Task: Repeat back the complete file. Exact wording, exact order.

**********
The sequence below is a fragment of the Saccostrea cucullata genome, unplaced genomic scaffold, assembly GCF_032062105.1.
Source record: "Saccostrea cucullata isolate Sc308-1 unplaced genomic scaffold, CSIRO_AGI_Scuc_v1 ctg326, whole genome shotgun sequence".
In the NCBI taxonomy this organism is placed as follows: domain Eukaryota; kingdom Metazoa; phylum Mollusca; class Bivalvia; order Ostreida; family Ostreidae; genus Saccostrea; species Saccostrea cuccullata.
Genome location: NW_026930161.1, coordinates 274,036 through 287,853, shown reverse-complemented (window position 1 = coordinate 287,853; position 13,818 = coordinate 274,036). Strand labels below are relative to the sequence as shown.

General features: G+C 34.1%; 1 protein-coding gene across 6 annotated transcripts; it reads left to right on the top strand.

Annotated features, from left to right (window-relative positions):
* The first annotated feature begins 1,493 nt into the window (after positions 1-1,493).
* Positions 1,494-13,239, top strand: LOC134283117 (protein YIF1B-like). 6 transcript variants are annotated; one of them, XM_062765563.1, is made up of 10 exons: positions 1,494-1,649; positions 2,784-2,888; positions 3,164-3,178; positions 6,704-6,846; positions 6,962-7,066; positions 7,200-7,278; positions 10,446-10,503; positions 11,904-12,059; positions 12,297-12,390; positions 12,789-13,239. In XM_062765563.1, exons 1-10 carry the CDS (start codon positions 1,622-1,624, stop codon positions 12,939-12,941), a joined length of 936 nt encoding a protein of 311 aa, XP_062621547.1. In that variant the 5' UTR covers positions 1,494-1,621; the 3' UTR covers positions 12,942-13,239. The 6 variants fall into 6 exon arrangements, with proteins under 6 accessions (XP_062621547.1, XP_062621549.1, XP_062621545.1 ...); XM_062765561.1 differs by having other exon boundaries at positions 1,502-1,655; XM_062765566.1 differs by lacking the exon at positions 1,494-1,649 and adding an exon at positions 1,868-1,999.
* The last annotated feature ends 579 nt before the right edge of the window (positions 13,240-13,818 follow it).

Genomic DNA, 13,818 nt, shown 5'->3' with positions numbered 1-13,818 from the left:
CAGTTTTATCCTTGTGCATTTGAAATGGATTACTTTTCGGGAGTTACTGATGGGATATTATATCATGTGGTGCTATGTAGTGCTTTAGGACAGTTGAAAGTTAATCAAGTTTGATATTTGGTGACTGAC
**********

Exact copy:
The sequence below is a fragment of the Saccostrea cucullata genome, unplaced genomic scaffold, assembly GCF_032062105.1.
Source record: "Saccostrea cucullata isolate Sc308-1 unplaced genomic scaffold, CSIRO_AGI_Scuc_v1 ctg326, whole genome shotgun sequence".
In the NCBI taxonomy this organism is placed as follows: domain Eukaryota; kingdom Metazoa; phylum Mollusca; class Bivalvia; order Ostreida; family Ostreidae; genus Saccostrea; species Saccostrea cuccullata.
Genome location: NW_026930161.1, coordinates 274,036 through 287,853, shown reverse-complemented (window position 1 = coordinate 287,853; position 13,818 = coordinate 274,036). Strand labels below are relative to the sequence as shown.

General features: G+C 34.1%; 1 protein-coding gene across 6 annotated transcripts; it reads left to right on the top strand.

Annotated features, from left to right (window-relative positions):
* The first annotated feature begins 1,493 nt into the window (after positions 1-1,493).
* Positions 1,494-13,239, top strand: LOC134283117 (protein YIF1B-like). 6 transcript variants are annotated; one of them, XM_062765563.1, is made up of 10 exons: positions 1,494-1,649; positions 2,784-2,888; positions 3,164-3,178; positions 6,704-6,846; positions 6,962-7,066; positions 7,200-7,278; positions 10,446-10,503; positions 11,904-12,059; positions 12,297-12,390; positions 12,789-13,239. In XM_062765563.1, exons 1-10 carry the CDS (start codon positions 1,622-1,624, stop codon positions 12,939-12,941), a joined length of 936 nt encoding a protein of 311 aa, XP_062621547.1. In that variant the 5' UTR covers positions 1,494-1,621; the 3' UTR covers positions 12,942-13,239. The 6 variants fall into 6 exon arrangements, with proteins under 6 accessions (XP_062621547.1, XP_062621549.1, XP_062621545.1 ...); XM_062765561.1 differs by having other exon boundaries at positions 1,502-1,655; XM_062765566.1 differs by lacking the exon at positions 1,494-1,649 and adding an exon at positions 1,868-1,999.
* The last annotated feature ends 579 nt before the right edge of the window (positions 13,240-13,818 follow it).

Genomic DNA, 13,818 nt, shown 5'->3' with positions numbered 1-13,818 from the left:
CAGTTTTATCCTTGTGCATTTGAAATGGATTACTTTTCGGGAGTTACTGATGGGATATTATATCATGTGGTGCTATGTAGTGCTTTAGGACAGTTGAAAGTTAATCAAGTTTGATATTTGGTGACTGAC